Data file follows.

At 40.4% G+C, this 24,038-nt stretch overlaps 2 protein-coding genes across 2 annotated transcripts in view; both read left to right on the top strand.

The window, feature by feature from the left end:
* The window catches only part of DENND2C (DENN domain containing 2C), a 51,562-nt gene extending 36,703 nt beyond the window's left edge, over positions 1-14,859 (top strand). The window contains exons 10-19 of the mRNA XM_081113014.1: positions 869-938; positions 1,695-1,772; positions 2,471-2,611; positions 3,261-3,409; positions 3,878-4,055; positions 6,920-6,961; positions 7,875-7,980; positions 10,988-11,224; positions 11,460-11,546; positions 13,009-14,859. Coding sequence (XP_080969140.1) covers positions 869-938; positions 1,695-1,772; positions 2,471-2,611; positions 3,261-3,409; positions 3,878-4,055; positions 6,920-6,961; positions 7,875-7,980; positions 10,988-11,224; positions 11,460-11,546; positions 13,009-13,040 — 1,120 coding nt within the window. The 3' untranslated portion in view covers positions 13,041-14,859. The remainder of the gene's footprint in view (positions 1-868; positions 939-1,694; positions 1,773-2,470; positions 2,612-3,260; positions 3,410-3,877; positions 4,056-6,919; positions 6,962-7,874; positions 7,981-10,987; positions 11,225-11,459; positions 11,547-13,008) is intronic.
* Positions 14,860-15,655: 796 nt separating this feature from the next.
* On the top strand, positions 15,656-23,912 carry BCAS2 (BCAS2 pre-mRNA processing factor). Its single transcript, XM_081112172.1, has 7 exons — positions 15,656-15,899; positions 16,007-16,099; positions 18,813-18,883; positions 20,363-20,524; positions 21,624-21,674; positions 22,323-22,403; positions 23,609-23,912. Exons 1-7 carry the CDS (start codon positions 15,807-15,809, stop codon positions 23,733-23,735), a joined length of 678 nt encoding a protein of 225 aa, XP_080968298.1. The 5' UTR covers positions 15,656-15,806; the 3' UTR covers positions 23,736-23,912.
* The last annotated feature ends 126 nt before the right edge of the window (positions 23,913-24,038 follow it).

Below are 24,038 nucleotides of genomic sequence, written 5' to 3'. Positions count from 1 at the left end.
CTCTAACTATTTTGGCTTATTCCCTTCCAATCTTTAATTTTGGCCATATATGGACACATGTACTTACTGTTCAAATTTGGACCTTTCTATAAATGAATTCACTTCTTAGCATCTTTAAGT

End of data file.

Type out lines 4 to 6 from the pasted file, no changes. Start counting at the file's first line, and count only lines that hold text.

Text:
* Positions 14,860-15,655: 796 nt separating this feature from the next.
* On the top strand, positions 15,656-23,912 carry BCAS2 (BCAS2 pre-mRNA processing factor). Its single transcript, XM_081112172.1, has 7 exons — positions 15,656-15,899; positions 16,007-16,099; positions 18,813-18,883; positions 20,363-20,524; positions 21,624-21,674; positions 22,323-22,403; positions 23,609-23,912. Exons 1-7 carry the CDS (start codon positions 15,807-15,809, stop codon positions 23,733-23,735), a joined length of 678 nt encoding a protein of 225 aa, XP_080968298.1. The 5' UTR covers positions 15,656-15,806; the 3' UTR covers positions 23,736-23,912.
* The last annotated feature ends 126 nt before the right edge of the window (positions 23,913-24,038 follow it).